The work for this project was done on the campus of the University of Georgia.
Mortality in North American Dogs from 1984 to 2004: An Investigation into Age-, Size-, and Breed-Related Causes of Death
Article first published online: 25 FEB 2011
Copyright © 2011 by the American College of Veterinary Internal Medicine
Journal of Veterinary Internal Medicine
Volume 25, Issue 2, pages 187–198, March/April 2011
Total views since publication: 92
How to Cite
Fleming, J.M., Creevy, K.E. and Promislow, D.E.L. (2011), Mortality in North American Dogs from 1984 to 2004: An Investigation into Age-, Size-, and Breed-Related Causes of Death. Journal of Veterinary Internal Medicine, 25: 187–198. doi: 10.1111/j.1939-1676.2011.0695.x
- Issue published online: 7 MAR 2011
- Article first published online: 25 FEB 2011
- Submitted July 21, 2010; Revised October 4, 2010; Accepted January 7, 2011.
- Age at death;
Background: Anecdotal beliefs and limited research suggest variable patterns of mortality in age, size, and breed cohorts of dogs. Detailed knowledge of mortality patterns would facilitate development of tailored health-maintenance practices and contribute to the understanding of the genetic basis of disease.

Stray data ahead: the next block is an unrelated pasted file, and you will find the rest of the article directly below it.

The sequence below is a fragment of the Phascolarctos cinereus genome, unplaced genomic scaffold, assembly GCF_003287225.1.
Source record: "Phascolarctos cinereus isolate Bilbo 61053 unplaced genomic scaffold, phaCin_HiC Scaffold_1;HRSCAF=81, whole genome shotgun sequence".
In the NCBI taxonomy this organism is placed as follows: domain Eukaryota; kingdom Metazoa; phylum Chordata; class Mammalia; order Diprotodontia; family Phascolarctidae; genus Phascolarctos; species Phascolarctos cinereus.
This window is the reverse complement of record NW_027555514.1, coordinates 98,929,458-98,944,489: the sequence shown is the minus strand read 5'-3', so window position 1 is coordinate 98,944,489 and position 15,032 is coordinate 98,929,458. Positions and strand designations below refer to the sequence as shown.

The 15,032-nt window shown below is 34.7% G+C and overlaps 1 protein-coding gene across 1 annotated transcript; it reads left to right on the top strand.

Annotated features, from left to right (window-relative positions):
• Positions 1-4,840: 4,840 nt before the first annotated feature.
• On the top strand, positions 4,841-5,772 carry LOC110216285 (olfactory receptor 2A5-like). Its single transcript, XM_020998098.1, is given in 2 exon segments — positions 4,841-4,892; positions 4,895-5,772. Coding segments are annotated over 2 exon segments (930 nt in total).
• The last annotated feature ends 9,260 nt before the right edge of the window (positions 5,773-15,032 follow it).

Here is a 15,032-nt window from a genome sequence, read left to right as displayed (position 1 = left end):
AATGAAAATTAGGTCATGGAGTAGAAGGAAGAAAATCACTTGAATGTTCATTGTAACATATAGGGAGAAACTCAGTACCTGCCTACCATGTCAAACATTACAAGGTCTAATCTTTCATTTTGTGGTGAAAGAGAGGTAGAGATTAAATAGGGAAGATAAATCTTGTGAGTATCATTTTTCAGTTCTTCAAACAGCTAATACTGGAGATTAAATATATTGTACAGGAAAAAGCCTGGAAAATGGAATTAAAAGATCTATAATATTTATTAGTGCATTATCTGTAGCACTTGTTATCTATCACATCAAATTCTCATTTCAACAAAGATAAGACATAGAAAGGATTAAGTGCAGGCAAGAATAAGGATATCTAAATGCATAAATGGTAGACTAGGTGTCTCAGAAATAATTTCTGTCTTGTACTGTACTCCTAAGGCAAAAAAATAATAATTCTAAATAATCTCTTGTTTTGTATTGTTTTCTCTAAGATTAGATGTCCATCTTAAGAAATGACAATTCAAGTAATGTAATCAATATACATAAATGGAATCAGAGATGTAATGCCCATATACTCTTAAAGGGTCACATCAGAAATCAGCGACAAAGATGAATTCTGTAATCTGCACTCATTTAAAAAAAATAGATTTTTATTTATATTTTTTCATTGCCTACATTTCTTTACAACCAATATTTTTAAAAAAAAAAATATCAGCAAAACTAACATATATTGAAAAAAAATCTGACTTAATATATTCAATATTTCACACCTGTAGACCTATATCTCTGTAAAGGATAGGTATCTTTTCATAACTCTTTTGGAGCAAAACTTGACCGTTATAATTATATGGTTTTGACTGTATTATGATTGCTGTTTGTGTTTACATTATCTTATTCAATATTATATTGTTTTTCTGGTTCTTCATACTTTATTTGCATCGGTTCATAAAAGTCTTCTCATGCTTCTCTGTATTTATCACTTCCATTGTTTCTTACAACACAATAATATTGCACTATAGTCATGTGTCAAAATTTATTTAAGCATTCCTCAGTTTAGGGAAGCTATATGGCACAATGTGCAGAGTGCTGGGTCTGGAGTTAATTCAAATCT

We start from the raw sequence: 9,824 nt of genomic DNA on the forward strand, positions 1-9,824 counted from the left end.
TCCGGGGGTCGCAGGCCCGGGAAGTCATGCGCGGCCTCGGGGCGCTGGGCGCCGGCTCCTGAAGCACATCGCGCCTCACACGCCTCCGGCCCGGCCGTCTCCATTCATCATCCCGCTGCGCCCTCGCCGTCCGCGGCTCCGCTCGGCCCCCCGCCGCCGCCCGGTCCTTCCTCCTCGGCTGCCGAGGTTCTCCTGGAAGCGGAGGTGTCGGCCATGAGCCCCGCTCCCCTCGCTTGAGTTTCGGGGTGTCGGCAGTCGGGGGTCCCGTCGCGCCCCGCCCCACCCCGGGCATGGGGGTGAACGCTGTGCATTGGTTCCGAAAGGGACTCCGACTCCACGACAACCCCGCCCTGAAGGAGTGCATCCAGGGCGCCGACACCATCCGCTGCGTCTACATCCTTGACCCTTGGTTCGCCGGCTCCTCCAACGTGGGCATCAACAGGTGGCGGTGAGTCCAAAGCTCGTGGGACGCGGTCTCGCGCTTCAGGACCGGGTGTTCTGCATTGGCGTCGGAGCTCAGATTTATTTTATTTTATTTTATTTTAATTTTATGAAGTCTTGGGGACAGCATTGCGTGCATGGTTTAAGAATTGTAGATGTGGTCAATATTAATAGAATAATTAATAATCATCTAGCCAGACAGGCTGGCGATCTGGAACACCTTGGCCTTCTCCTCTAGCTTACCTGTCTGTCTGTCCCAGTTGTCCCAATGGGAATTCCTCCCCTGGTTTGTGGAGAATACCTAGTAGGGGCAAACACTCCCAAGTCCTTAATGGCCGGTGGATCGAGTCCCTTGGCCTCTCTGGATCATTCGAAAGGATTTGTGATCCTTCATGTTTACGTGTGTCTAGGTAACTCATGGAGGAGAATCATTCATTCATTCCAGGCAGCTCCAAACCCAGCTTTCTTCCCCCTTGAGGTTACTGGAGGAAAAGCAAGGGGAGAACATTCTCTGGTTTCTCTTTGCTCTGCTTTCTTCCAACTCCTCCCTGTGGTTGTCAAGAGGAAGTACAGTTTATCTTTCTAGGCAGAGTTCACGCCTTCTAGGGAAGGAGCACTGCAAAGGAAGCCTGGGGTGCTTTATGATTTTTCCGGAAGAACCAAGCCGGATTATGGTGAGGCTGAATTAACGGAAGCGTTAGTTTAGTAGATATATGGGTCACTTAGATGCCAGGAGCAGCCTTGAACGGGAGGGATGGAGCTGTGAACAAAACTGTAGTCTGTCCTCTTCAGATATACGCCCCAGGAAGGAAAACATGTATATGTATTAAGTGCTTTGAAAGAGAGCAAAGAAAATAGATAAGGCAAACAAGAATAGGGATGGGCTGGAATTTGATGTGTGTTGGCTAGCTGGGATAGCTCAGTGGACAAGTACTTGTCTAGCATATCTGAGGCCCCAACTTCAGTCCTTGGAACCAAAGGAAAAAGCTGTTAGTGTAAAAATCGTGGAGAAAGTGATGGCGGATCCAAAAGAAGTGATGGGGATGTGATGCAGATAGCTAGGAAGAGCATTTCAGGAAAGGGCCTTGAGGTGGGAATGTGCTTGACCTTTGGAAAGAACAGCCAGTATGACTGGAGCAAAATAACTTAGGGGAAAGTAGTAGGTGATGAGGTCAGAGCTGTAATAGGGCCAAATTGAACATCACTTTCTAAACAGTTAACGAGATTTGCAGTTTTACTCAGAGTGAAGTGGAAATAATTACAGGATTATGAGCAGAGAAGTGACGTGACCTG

Hypothesis/Objectives: To describe breed-specific causes of death in all instances of canine mortality recorded in the Veterinary Medical Database (VMDB)a between 1984 and 2004. We hypothesized that causes of death, categorized by organ system (OS) or pathophysiologic process (PP), would segregate by age, body mass, and breed.
Animals: 74,556 dogs from the VMDB for which death was the outcome of the recorded hospital visit.
Methods: Retrospective study. Causes of death from abstracted VMDB medical records were categorized by OS and PP and analyzed by age, breed, and breed-standard mass of dog.
Results: Causes of death, categorized by OS or PP, segregated by age, breed, and breed-standard mass. Young dogs died more commonly of gastrointestinal and infectious causes whereas older dogs died of neurologic and neoplastic causes. Increasing age was associated with an increasing risk of death because of cardiovascular, endocrine, and urogenital causes, but not because of hematopoietic or musculoskeletal causes. Dogs of larger breeds died more commonly of musculoskeletal and gastrointestinal causes whereas dogs of smaller breeds died more commonly of endocrine causes.
Conclusions and Clinical Importance: Not all causes of death contribute equally to mortality within age, size, or breed cohorts. Documented patterns now provide multiple targets for clinical research and intervention.